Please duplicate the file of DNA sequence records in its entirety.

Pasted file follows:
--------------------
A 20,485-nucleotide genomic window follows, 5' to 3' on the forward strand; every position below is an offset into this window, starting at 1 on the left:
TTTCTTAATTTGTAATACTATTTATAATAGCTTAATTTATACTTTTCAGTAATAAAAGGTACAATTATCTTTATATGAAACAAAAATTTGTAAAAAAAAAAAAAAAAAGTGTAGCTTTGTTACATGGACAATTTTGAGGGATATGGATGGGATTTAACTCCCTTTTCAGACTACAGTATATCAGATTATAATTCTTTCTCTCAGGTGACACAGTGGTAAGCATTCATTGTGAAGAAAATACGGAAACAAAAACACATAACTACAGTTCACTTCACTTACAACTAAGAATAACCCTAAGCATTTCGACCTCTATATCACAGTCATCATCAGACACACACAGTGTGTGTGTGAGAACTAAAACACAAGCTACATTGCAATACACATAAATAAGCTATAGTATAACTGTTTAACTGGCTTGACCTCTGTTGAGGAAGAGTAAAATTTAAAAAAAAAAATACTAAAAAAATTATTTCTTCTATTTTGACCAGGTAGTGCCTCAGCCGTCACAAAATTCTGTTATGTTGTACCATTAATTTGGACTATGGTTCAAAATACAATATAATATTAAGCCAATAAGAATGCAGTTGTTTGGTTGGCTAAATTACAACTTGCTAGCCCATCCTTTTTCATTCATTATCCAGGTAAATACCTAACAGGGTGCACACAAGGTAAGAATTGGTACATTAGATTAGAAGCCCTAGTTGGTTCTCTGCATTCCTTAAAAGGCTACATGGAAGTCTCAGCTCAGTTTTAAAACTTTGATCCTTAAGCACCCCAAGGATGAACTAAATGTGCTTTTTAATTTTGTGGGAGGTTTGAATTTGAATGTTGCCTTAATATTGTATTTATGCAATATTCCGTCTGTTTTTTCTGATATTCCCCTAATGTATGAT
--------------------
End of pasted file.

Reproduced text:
A 20,485-nucleotide genomic window follows, 5' to 3' on the forward strand; every position below is an offset into this window, starting at 1 on the left:
TTTCTTAATTTGTAATACTATTTATAATAGCTTAATTTATACTTTTCAGTAATAAAAGGTACAATTATCTTTATATGAAACAAAAATTTGTAAAAAAAAAAAAAAAAAGTGTAGCTTTGTTACATGGACAATTTTGAGGGATATGGATGGGATTTAACTCCCTTTTCAGACTACAGTATATCAGATTATAATTCTTTCTCTCAGGTGACACAGTGGTAAGCATTCATTGTGAAGAAAATACGGAAACAAAAACACATAACTACAGTTCACTTCACTTACAACTAAGAATAACCCTAAGCATTTCGACCTCTATATCACAGTCATCATCAGACACACACAGTGTGTGTGTGAGAACTAAAACACAAGCTACATTGCAATACACATAAATAAGCTATAGTATAACTGTTTAACTGGCTTGACCTCTGTTGAGGAAGAGTAAAATTTAAAAAAAAAAATACTAAAAAAATTATTTCTTCTATTTTGACCAGGTAGTGCCTCAGCCGTCACAAAATTCTGTTATGTTGTACCATTAATTTGGACTATGGTTCAAAATACAATATAATATTAAGCCAATAAGAATGCAGTTGTTTGGTTGGCTAAATTACAACTTGCTAGCCCATCCTTTTTCATTCATTATCCAGGTAAATACCTAACAGGGTGCACACAAGGTAAGAATTGGTACATTAGATTAGAAGCCCTAGTTGGTTCTCTGCATTCCTTAAAAGGCTACATGGAAGTCTCAGCTCAGTTTTAAAACTTTGATCCTTAAGCACCCCAAGGATGAACTAAATGTGCTTTTTAATTTTGTGGGAGGTTTGAATTTGAATGTTGCCTTAATATTGTATTTATGCAATATTCCGTCTGTTTTTTCTGATATTCCCCTAATGTATGAT